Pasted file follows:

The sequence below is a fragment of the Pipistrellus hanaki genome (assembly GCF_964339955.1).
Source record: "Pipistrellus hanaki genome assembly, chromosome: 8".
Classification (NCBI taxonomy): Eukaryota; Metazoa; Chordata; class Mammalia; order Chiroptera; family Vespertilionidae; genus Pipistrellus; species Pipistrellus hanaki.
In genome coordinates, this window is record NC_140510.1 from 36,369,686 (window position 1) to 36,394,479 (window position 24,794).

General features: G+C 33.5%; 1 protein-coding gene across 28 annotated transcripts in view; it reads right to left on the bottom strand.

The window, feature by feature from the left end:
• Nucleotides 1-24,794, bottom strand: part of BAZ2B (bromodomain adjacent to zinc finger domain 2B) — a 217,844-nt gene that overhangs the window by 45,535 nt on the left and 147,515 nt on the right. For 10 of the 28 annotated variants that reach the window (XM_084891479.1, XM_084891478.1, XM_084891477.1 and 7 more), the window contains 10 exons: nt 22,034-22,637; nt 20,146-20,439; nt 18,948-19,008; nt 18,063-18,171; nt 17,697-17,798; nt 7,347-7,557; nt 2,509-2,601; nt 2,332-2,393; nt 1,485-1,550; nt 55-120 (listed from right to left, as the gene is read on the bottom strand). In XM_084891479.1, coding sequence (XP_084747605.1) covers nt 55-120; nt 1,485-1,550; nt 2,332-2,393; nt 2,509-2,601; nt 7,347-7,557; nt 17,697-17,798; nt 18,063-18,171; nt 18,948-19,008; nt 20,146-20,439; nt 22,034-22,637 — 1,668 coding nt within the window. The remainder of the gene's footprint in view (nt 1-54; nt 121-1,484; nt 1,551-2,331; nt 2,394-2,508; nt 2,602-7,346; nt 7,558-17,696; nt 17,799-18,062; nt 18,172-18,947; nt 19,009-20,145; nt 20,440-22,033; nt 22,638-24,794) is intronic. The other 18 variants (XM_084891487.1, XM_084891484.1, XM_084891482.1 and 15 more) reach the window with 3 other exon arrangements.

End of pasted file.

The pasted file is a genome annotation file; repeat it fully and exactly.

The sequence below is a fragment of the Pipistrellus hanaki genome (assembly GCF_964339955.1).
Source record: "Pipistrellus hanaki genome assembly, chromosome: 8".
Classification (NCBI taxonomy): Eukaryota; Metazoa; Chordata; class Mammalia; order Chiroptera; family Vespertilionidae; genus Pipistrellus; species Pipistrellus hanaki.
In genome coordinates, this window is record NC_140510.1 from 36,369,686 (window position 1) to 36,394,479 (window position 24,794).

General features: G+C 33.5%; 1 protein-coding gene across 28 annotated transcripts in view; it reads right to left on the bottom strand.

The window, feature by feature from the left end:
• Nucleotides 1-24,794, bottom strand: part of BAZ2B (bromodomain adjacent to zinc finger domain 2B) — a 217,844-nt gene that overhangs the window by 45,535 nt on the left and 147,515 nt on the right. For 10 of the 28 annotated variants that reach the window (XM_084891479.1, XM_084891478.1, XM_084891477.1 and 7 more), the window contains 10 exons: nt 22,034-22,637; nt 20,146-20,439; nt 18,948-19,008; nt 18,063-18,171; nt 17,697-17,798; nt 7,347-7,557; nt 2,509-2,601; nt 2,332-2,393; nt 1,485-1,550; nt 55-120 (listed from right to left, as the gene is read on the bottom strand). In XM_084891479.1, coding sequence (XP_084747605.1) covers nt 55-120; nt 1,485-1,550; nt 2,332-2,393; nt 2,509-2,601; nt 7,347-7,557; nt 17,697-17,798; nt 18,063-18,171; nt 18,948-19,008; nt 20,146-20,439; nt 22,034-22,637 — 1,668 coding nt within the window. The remainder of the gene's footprint in view (nt 1-54; nt 121-1,484; nt 1,551-2,331; nt 2,394-2,508; nt 2,602-7,346; nt 7,558-17,696; nt 17,799-18,062; nt 18,172-18,947; nt 19,009-20,145; nt 20,440-22,033; nt 22,638-24,794) is intronic. The other 18 variants (XM_084891487.1, XM_084891484.1, XM_084891482.1 and 15 more) reach the window with 3 other exon arrangements.